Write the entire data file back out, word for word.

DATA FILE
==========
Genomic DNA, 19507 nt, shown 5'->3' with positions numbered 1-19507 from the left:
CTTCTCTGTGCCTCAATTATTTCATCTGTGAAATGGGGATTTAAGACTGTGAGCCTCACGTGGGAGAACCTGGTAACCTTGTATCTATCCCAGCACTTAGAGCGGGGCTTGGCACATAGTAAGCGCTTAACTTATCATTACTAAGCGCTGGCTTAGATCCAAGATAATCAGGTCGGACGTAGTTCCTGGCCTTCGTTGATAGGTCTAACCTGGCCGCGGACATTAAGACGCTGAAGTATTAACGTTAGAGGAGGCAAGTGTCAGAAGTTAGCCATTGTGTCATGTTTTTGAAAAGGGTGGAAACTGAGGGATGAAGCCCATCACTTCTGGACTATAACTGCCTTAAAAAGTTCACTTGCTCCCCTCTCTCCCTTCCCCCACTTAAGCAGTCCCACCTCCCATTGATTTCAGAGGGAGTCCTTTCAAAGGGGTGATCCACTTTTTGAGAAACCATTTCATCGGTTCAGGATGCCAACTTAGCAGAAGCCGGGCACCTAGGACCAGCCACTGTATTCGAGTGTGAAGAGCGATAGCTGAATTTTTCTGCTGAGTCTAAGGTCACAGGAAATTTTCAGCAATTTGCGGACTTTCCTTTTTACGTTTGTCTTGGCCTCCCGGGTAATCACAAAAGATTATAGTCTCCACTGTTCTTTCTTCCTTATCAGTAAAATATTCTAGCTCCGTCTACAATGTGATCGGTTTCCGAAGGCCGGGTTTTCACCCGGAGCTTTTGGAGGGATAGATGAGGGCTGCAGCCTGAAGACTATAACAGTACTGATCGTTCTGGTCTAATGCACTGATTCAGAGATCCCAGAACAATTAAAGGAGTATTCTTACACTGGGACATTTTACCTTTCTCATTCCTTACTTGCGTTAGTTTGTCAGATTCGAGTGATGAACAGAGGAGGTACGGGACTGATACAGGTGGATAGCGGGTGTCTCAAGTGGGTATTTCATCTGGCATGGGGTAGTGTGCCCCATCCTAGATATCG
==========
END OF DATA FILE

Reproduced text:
Genomic DNA, 19507 nt, shown 5'->3' with positions numbered 1-19507 from the left:
CTTCTCTGTGCCTCAATTATTTCATCTGTGAAATGGGGATTTAAGACTGTGAGCCTCACGTGGGAGAACCTGGTAACCTTGTATCTATCCCAGCACTTAGAGCGGGGCTTGGCACATAGTAAGCGCTTAACTTATCATTACTAAGCGCTGGCTTAGATCCAAGATAATCAGGTCGGACGTAGTTCCTGGCCTTCGTTGATAGGTCTAACCTGGCCGCGGACATTAAGACGCTGAAGTATTAACGTTAGAGGAGGCAAGTGTCAGAAGTTAGCCATTGTGTCATGTTTTTGAAAAGGGTGGAAACTGAGGGATGAAGCCCATCACTTCTGGACTATAACTGCCTTAAAAAGTTCACTTGCTCCCCTCTCTCCCTTCCCCCACTTAAGCAGTCCCACCTCCCATTGATTTCAGAGGGAGTCCTTTCAAAGGGGTGATCCACTTTTTGAGAAACCATTTCATCGGTTCAGGATGCCAACTTAGCAGAAGCCGGGCACCTAGGACCAGCCACTGTATTCGAGTGTGAAGAGCGATAGCTGAATTTTTCTGCTGAGTCTAAGGTCACAGGAAATTTTCAGCAATTTGCGGACTTTCCTTTTTACGTTTGTCTTGGCCTCCCGGGTAATCACAAAAGATTATAGTCTCCACTGTTCTTTCTTCCTTATCAGTAAAATATTCTAGCTCCGTCTACAATGTGATCGGTTTCCGAAGGCCGGGTTTTCACCCGGAGCTTTTGGAGGGATAGATGAGGGCTGCAGCCTGAAGACTATAACAGTACTGATCGTTCTGGTCTAATGCACTGATTCAGAGATCCCAGAACAATTAAAGGAGTATTCTTACACTGGGACATTTTACCTTTCTCATTCCTTACTTGCGTTAGTTTGTCAGATTCGAGTGATGAACAGAGGAGGTACGGGACTGATACAGGTGGATAGCGGGTGTCTCAAGTGGGTATTTCATCTGGCATGGGGTAGTGTGCCCCATCCTAGATATCG